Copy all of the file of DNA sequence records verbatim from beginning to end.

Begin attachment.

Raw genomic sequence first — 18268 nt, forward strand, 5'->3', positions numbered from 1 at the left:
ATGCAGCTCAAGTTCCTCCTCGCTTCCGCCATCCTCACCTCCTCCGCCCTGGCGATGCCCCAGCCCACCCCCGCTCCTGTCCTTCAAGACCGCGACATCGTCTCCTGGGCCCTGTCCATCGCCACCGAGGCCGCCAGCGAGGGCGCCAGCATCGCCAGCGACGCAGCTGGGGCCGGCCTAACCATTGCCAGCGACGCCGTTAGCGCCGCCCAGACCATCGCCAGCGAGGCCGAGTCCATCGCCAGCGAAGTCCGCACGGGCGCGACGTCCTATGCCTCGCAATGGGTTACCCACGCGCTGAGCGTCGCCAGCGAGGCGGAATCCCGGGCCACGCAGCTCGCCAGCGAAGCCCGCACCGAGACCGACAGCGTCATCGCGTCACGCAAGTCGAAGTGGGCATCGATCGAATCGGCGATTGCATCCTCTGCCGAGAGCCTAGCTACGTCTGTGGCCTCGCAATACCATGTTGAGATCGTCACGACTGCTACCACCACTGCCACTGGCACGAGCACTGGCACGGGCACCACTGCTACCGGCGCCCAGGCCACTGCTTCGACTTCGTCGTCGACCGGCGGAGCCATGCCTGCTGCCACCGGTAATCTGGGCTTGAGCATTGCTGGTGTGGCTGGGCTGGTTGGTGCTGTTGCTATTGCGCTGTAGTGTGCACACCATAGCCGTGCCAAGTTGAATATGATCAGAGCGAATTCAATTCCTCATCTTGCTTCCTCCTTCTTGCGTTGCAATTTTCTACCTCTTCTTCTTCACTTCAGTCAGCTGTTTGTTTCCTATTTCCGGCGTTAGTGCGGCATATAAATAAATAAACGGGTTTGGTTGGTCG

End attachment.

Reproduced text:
Raw genomic sequence first — 18268 nt, forward strand, 5'->3', positions numbered from 1 at the left:
ATGCAGCTCAAGTTCCTCCTCGCTTCCGCCATCCTCACCTCCTCCGCCCTGGCGATGCCCCAGCCCACCCCCGCTCCTGTCCTTCAAGACCGCGACATCGTCTCCTGGGCCCTGTCCATCGCCACCGAGGCCGCCAGCGAGGGCGCCAGCATCGCCAGCGACGCAGCTGGGGCCGGCCTAACCATTGCCAGCGACGCCGTTAGCGCCGCCCAGACCATCGCCAGCGAGGCCGAGTCCATCGCCAGCGAAGTCCGCACGGGCGCGACGTCCTATGCCTCGCAATGGGTTACCCACGCGCTGAGCGTCGCCAGCGAGGCGGAATCCCGGGCCACGCAGCTCGCCAGCGAAGCCCGCACCGAGACCGACAGCGTCATCGCGTCACGCAAGTCGAAGTGGGCATCGATCGAATCGGCGATTGCATCCTCTGCCGAGAGCCTAGCTACGTCTGTGGCCTCGCAATACCATGTTGAGATCGTCACGACTGCTACCACCACTGCCACTGGCACGAGCACTGGCACGGGCACCACTGCTACCGGCGCCCAGGCCACTGCTTCGACTTCGTCGTCGACCGGCGGAGCCATGCCTGCTGCCACCGGTAATCTGGGCTTGAGCATTGCTGGTGTGGCTGGGCTGGTTGGTGCTGTTGCTATTGCGCTGTAGTGTGCACACCATAGCCGTGCCAAGTTGAATATGATCAGAGCGAATTCAATTCCTCATCTTGCTTCCTCCTTCTTGCGTTGCAATTTTCTACCTCTTCTTCTTCACTTCAGTCAGCTGTTTGTTTCCTATTTCCGGCGTTAGTGCGGCATATAAATAAATAAACGGGTTTGGTTGGTCG